I returned a few days ago from China, where I was working for Natural Habitat Adventures, guiding expeditions since early April. I miss China, but that long in Asia sure does make a cheeseburger taste good! I am preparing to leave for the coast of Katmai National Park in a day or so, but have been checking my images from Wild and Ancient China Photography Expedition whenever I get a moment.
One of the highlights of the trip is always Jiuzhaigou National Park in northern Sichuan Province, China. This incredible high altitude valley on the rim of the Tibetan Plateau is both a UNESCO World Heritage Site, and a World Biosphere Reserve. We hike through a chain of turquoise lakes connected by some of the most photogenic waterfalls on earth. It is a great place for us to learn about and practice slow exposure shooting, to capture the motion in the water. Check out this earlier blog post I did a few months ago, which explains how to do this by CLICKING HERE. Here are a few more waterfall images.
When I am photographing a trip like this, my main goal is to document the trip for the guests, and I give everyone access to an online photo album at the end. I shoot in JPEG large format because I really dont have the time to resave and adjust every picture from the trip, or the harddrive space. If I see an image I really like, like the one above, I do press a button on the top of the camera which allows me to shoot a RAW copy. When I do this, I have much more control over the shadows and highlights, and can manipulate the white balance settings. I warmed the above image up a bit by adjusting white balance.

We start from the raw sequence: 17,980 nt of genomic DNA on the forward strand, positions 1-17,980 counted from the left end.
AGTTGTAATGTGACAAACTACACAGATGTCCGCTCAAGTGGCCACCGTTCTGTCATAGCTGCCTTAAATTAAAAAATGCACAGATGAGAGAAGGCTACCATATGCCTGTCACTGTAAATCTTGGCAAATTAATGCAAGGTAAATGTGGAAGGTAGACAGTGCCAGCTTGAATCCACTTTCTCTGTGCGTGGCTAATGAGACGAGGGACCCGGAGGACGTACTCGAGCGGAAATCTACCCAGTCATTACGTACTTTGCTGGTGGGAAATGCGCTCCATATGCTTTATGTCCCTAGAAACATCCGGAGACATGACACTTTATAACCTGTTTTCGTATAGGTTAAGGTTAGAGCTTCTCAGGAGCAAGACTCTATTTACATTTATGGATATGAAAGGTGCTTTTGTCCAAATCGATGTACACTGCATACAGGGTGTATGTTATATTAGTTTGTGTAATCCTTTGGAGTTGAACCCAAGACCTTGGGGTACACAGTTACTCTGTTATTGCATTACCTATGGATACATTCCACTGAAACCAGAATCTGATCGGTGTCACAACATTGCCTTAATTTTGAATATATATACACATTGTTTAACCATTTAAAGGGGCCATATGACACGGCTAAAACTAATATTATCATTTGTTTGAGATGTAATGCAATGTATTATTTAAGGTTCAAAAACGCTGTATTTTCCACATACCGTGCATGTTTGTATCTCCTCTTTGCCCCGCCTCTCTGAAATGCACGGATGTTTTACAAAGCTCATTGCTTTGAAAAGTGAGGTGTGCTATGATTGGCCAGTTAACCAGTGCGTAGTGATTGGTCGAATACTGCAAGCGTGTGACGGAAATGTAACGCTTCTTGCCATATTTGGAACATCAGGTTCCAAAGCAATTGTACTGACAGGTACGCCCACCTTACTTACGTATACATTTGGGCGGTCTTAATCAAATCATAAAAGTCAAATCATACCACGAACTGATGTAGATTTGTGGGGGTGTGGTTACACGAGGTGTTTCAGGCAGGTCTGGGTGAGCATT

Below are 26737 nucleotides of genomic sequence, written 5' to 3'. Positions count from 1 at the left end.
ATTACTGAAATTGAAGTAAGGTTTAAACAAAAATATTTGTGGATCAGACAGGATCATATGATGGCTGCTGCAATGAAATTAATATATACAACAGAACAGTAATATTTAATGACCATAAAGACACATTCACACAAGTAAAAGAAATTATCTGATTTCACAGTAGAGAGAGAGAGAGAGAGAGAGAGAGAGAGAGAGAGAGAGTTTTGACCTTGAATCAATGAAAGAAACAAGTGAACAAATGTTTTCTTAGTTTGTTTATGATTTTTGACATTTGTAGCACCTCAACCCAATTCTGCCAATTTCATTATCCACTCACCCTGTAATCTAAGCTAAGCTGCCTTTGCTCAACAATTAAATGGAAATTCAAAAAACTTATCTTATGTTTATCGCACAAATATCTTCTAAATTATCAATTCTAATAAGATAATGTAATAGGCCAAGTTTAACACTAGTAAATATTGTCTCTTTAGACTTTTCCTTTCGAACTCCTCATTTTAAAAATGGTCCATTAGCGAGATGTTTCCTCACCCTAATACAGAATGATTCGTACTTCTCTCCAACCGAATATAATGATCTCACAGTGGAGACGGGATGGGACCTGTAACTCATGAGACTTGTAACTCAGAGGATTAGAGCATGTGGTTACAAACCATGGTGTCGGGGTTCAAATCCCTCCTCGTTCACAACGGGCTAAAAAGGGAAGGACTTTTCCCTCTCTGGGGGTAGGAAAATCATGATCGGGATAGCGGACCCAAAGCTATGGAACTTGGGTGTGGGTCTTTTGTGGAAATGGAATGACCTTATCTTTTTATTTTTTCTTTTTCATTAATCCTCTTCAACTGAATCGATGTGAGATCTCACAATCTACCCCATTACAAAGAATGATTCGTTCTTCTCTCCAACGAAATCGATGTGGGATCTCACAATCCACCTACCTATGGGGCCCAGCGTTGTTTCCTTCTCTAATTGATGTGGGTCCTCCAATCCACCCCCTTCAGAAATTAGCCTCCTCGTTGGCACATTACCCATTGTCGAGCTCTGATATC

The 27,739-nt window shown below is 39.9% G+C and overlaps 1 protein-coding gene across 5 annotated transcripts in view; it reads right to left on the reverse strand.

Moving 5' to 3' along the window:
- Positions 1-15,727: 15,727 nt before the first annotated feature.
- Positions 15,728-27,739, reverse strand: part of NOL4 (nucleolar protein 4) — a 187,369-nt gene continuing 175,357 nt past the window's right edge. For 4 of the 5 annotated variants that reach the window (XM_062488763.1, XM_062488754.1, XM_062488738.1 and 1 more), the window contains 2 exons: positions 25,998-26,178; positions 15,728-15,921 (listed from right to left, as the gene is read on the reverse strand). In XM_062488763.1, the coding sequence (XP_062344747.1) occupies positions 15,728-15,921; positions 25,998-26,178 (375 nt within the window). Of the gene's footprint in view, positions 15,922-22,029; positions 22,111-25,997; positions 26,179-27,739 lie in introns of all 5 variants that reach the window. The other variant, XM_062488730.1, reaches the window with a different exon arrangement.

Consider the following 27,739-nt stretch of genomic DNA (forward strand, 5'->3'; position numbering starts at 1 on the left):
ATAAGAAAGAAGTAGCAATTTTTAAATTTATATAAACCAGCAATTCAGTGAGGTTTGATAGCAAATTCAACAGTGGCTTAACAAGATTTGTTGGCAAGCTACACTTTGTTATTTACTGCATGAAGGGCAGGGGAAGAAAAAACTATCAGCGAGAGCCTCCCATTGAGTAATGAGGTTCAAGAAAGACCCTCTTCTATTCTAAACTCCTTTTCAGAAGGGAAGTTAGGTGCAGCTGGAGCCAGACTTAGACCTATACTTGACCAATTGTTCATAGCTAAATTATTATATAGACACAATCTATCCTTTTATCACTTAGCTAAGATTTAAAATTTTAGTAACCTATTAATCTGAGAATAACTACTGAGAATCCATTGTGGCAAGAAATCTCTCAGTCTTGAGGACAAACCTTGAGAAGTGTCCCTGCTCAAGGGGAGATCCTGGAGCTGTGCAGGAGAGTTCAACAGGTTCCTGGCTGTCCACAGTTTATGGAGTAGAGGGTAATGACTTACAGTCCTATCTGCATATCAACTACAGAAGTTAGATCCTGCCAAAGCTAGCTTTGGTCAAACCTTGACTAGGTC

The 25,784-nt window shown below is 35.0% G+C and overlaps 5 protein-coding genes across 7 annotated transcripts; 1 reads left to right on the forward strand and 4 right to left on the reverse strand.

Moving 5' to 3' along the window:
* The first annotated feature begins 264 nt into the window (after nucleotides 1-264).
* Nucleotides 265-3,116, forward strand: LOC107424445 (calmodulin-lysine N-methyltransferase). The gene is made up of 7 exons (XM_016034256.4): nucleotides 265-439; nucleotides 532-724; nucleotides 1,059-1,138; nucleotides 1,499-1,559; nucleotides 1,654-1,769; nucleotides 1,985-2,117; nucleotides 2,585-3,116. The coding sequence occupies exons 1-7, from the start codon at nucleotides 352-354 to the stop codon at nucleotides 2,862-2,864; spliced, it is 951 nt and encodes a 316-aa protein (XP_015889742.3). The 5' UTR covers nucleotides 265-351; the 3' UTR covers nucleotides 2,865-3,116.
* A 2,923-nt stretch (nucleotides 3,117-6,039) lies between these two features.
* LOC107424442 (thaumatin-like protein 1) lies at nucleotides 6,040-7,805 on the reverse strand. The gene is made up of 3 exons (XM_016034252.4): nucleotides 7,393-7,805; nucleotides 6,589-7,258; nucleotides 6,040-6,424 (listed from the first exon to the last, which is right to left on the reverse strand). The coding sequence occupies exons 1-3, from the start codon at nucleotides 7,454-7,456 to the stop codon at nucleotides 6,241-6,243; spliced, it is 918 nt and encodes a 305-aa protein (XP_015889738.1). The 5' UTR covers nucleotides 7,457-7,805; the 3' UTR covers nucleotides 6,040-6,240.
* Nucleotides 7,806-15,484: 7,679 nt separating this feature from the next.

The pandas experiences this year were the highlights, as always. Cool weather really allowed for some great viewing, as heat tends to make them inactive. One rainy morning in Chengdu we were treated with one of the most amazing panda behaviors I have ever seen: a mother playing with her two cubs in a tree! For nearly half an hour, as this family played “king of the branches,” we feared one or more of them would fall out and injure themselves, but they are excellent climbers, and held on with their very strong paws.
Everyone interacted with the young pandas. You cant describe the feeling of touching a bear, much less a panda! Many of the folks shed some tears of joy as this lifetime dream magically became a reality.
I was very happy to see Pam Barker on my rooster. She had joined me on a Kodiak- Katmai Grizzlies trip last July, and has also been on the Spirit Bears trip to BC, and twice to Churchill to see the polar bears– she obviously loves bears. This was actually her third trip to see pandas in China! Someone with that kind of passion about bears is a friend of mine.
Check out some posts I have done about China Travel: